Editors note: This is the first of a series of interviews with people in vaporwave, I hope you enjoy this first piece.)

Vaporwave is a genre where you can be both an artist and a fan, it’s also a genre where the barrier between the artist and the fan is basically nonexistent. Due to it’s size and meme status (also adding up MTV’s pillaging of it’s look), it’s a genre where anybody whether music lover or artist can get into the genre and find someone or an audience to connect with.

Nobody knows this better than 3D Blast who many consider a superstar in the vaporwave world but still an outsider when it comes to real life. He has his own podcast, he has multiple top supported albums on Bandcamp, he even has his album on /r/vaporwave’s “best of 2016” list and it’s position #2.

Everybody has beginnings whether experienced or inexperienced. Vektroid helped launched the genre, Nmesh helped refined the genre and 3D Blast through hard work and perseverence is providing a voice for vaporwave in these hard times of corporate pillaging and accusations of staleness. Though you’d be surprised by his beginnings.

Ladies and Gentlemen, 3D Blast.

3D Blast: Hi! Super excited to do this!

VapoUrban: How did you get into vaporwave initially?

3D: There was this podcast called Genre Cult that would do these features on very underground electronic music genres. One of the episodes was all about vaporwave. They played stuff from all the different sub-genres but I remember the one song they played that actually pulled me in was Fantasy by Saint Pepsi. I’ve always been in to dancey stuff and this track really stuck with me. I was also getting into sampling and it was almost perfect timing because I was like “I wanna do this like right now.”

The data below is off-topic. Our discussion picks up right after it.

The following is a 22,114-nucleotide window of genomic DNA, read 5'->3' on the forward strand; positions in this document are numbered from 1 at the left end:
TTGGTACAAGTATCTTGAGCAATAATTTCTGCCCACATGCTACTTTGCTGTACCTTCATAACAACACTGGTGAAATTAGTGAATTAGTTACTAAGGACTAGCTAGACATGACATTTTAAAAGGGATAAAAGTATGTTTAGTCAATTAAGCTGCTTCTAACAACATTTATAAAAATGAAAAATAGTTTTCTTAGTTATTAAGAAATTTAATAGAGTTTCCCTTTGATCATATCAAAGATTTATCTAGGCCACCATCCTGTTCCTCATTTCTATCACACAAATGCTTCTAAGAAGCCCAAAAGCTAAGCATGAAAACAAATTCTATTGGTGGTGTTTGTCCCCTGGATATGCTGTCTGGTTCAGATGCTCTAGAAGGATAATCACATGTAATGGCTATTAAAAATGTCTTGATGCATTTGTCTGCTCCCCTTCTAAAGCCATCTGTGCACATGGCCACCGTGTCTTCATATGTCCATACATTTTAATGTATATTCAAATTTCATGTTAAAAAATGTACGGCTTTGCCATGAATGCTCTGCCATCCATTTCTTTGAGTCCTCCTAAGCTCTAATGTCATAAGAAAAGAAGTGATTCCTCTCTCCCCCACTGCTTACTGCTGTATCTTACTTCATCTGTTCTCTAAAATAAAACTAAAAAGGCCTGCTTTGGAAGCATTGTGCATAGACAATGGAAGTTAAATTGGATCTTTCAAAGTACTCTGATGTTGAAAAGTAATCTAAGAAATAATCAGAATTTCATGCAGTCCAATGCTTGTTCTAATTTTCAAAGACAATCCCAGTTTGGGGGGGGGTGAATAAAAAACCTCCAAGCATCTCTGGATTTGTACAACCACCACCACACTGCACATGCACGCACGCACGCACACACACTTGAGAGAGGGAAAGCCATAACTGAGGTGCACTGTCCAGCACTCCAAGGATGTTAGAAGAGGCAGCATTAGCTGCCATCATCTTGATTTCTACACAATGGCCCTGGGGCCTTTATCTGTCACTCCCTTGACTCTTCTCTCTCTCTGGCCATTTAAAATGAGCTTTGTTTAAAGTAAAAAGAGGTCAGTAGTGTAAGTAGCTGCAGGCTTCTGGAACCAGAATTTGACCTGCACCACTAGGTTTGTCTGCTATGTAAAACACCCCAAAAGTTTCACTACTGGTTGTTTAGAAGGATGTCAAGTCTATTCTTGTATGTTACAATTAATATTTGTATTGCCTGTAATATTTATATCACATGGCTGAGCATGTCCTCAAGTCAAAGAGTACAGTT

VU: What inspired you to create albums?

3D: My very first “album” was Pioneer and that was a collection of 3 EP’s in which I was essentially trying out the genre. So it has classic style, future funk, a vaportrap track, late-nite lo-fi stuff and so on. I took all these random tracks and threw them into this super long album type thing. So my goal from then on was to make things a little more focussed and tighter.

VU: And how did you come up with your distinctive style?

3D: I’ve been kind of style hopping since I’ve started but mainly keeping everything beat focused. So I tend to say I’m more of “vaporwave inspired” then actual vaporwave. Like I said before, I’ve always been into dance sub genres or boom-bap stuff so I took the vaporwave sound and put a beat-centric take on it. That’s why I tend to stay in the realm of future funk.

VU: Who would you say inspired you most?

3D: Narrowing it down would be tough but the obvious is Saint Pepsi (because of the way he combines his samples with tight drums) but with loads of influence from the way MF DOOM and J Dilla uses samples. Especially the way MF DOOM throws in samples from old cartoons he used to watch. Except I do it with dumb anime. Honestly I also take in a bunch of influence just from the people in the direct internet scene itself. People like: Fantasy Deluxe, Dante Mars Ajeto, Dan Mason

VU: I saw you were the 2nd best album on /r/vaporwave’s “Best of 2016” list, you must of been so proud.